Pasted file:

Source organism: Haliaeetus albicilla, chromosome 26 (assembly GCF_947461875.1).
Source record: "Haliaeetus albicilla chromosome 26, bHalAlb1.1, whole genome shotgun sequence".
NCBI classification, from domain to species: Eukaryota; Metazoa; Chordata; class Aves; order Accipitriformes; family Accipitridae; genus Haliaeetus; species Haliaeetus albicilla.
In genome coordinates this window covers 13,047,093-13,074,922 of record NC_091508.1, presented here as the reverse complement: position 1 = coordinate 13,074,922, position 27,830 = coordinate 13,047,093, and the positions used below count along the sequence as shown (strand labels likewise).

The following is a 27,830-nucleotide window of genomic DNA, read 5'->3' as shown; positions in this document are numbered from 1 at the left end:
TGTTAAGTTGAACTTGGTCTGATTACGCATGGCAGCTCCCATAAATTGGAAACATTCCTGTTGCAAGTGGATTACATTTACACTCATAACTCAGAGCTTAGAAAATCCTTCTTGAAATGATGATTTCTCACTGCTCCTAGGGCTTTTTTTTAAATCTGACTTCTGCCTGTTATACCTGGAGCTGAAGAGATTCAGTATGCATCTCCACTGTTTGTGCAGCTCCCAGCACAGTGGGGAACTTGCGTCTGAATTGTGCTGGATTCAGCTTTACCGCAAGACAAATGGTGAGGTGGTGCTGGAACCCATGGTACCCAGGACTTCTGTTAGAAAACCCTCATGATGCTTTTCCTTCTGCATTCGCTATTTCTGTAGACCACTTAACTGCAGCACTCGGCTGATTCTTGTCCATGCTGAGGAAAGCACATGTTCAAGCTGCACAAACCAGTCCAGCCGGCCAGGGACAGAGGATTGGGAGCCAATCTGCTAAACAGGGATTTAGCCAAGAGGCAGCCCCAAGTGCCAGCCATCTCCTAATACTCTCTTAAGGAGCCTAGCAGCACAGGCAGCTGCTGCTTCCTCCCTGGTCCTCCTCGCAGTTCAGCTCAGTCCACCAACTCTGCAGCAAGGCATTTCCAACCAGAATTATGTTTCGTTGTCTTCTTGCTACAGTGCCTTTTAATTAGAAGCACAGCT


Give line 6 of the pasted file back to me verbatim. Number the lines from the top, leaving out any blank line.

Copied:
TGTTAAGTTGAACTTGGTCTGATTACGCATGGCAGCTCCCATAAATTGGAAACATTCCTGTTGCAAGTGGATTACATTTACACTCATAACTCAGAGCTTAGAAAATCCTTCTTGAAATGATGATTTCTCACTGCTCCTAGGGCTTTTTTTTAAATCTGACTTCTGCCTGTTATACCTGGAGCTGAAGAGATTCAGTATGCATCTCCACTGTTTGTGCAGCTCCCAGCACAGTGGGGAACTTGCGTCTGAATTGTGCTGGATTCAGCTTTACCGCAAGACAAATGGTGAGGTGGTGCTGGAACCCATGGTACCCAGGACTTCTGTTAGAAAACCCTCATGATGCTTTTCCTTCTGCATTCGCTATTTCTGTAGACCACTTAACTGCAGCACTCGGCTGATTCTTGTCCATGCTGAGGAAAGCACATGTTCAAGCTGCACAAACCAGTCCAGCCGGCCAGGGACAGAGGATTGGGAGCCAATCTGCTAAACAGGGATTTAGCCAAGAGGCAGCCCCAAGTGCCAGCCATCTCCTAATACTCTCTTAAGGAGCCTAGCAGCACAGGCAGCTGCTGCTTCCTCCCTGGTCCTCCTCGCAGTTCAGCTCAGTCCACCAACTCTGCAGCAAGGCATTTCCAACCAGAATTATGTTTCGTTGTCTTCTTGCTACAGTGCCTTTTAATTAGAAGCACAGCT